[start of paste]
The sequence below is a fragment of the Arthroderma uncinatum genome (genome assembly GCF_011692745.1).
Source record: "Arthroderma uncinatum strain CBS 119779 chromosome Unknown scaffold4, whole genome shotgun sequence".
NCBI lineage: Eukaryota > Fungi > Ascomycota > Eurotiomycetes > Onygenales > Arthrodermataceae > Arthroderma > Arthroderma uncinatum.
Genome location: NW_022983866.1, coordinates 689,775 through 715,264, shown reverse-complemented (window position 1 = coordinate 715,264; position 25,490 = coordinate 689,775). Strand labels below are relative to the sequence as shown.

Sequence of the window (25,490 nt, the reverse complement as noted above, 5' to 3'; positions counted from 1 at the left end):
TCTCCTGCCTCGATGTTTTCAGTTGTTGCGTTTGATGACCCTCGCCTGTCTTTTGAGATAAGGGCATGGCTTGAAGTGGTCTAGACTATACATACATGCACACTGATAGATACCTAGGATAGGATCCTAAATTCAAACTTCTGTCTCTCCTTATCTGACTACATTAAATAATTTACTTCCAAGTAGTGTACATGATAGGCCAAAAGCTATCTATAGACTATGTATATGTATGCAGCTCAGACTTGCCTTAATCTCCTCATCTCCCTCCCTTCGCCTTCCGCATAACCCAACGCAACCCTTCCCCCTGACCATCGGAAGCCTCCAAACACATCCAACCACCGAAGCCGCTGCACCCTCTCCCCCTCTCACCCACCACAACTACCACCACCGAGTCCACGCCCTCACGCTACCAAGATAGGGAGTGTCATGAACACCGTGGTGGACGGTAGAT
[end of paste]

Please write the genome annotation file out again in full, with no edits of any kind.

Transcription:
The sequence below is a fragment of the Arthroderma uncinatum genome (genome assembly GCF_011692745.1).
Source record: "Arthroderma uncinatum strain CBS 119779 chromosome Unknown scaffold4, whole genome shotgun sequence".
NCBI lineage: Eukaryota > Fungi > Ascomycota > Eurotiomycetes > Onygenales > Arthrodermataceae > Arthroderma > Arthroderma uncinatum.
Genome location: NW_022983866.1, coordinates 689,775 through 715,264, shown reverse-complemented (window position 1 = coordinate 715,264; position 25,490 = coordinate 689,775). Strand labels below are relative to the sequence as shown.

Sequence of the window (25,490 nt, the reverse complement as noted above, 5' to 3'; positions counted from 1 at the left end):
TCTCCTGCCTCGATGTTTTCAGTTGTTGCGTTTGATGACCCTCGCCTGTCTTTTGAGATAAGGGCATGGCTTGAAGTGGTCTAGACTATACATACATGCACACTGATAGATACCTAGGATAGGATCCTAAATTCAAACTTCTGTCTCTCCTTATCTGACTACATTAAATAATTTACTTCCAAGTAGTGTACATGATAGGCCAAAAGCTATCTATAGACTATGTATATGTATGCAGCTCAGACTTGCCTTAATCTCCTCATCTCCCTCCCTTCGCCTTCCGCATAACCCAACGCAACCCTTCCCCCTGACCATCGGAAGCCTCCAAACACATCCAACCACCGAAGCCGCTGCACCCTCTCCCCCTCTCACCCACCACAACTACCACCACCGAGTCCACGCCCTCACGCTACCAAGATAGGGAGTGTCATGAACACCGTGGTGGACGGTAGAT